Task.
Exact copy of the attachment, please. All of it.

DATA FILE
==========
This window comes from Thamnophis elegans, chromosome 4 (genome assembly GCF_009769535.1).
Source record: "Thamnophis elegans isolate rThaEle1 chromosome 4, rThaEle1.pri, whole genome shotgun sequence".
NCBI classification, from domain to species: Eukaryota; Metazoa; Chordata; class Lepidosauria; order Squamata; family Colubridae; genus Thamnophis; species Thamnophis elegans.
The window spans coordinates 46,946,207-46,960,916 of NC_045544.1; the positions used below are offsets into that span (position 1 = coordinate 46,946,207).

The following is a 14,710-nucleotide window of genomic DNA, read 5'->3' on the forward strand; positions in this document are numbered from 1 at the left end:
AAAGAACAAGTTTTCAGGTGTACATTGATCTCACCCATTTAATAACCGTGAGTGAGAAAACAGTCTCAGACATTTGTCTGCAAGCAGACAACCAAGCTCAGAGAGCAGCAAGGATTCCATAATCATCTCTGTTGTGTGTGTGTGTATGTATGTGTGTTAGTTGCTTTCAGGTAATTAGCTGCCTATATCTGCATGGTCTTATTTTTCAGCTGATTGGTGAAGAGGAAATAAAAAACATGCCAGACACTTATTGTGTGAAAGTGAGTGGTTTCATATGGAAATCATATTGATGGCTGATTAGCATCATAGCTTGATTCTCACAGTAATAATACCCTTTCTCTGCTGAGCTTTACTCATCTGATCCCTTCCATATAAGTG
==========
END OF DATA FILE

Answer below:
This window comes from Thamnophis elegans, chromosome 4 (genome assembly GCF_009769535.1).
Source record: "Thamnophis elegans isolate rThaEle1 chromosome 4, rThaEle1.pri, whole genome shotgun sequence".
NCBI classification, from domain to species: Eukaryota; Metazoa; Chordata; class Lepidosauria; order Squamata; family Colubridae; genus Thamnophis; species Thamnophis elegans.
The window spans coordinates 46,946,207-46,960,916 of NC_045544.1; the positions used below are offsets into that span (position 1 = coordinate 46,946,207).

The following is a 14,710-nucleotide window of genomic DNA, read 5'->3' on the forward strand; positions in this document are numbered from 1 at the left end:
AAAGAACAAGTTTTCAGGTGTACATTGATCTCACCCATTTAATAACCGTGAGTGAGAAAACAGTCTCAGACATTTGTCTGCAAGCAGACAACCAAGCTCAGAGAGCAGCAAGGATTCCATAATCATCTCTGTTGTGTGTGTGTGTATGTATGTGTGTTAGTTGCTTTCAGGTAATTAGCTGCCTATATCTGCATGGTCTTATTTTTCAGCTGATTGGTGAAGAGGAAATAAAAAACATGCCAGACACTTATTGTGTGAAAGTGAGTGGTTTCATATGGAAATCATATTGATGGCTGATTAGCATCATAGCTTGATTCTCACAGTAATAATACCCTTTCTCTGCTGAGCTTTACTCATCTGATCCCTTCCATATAAGTG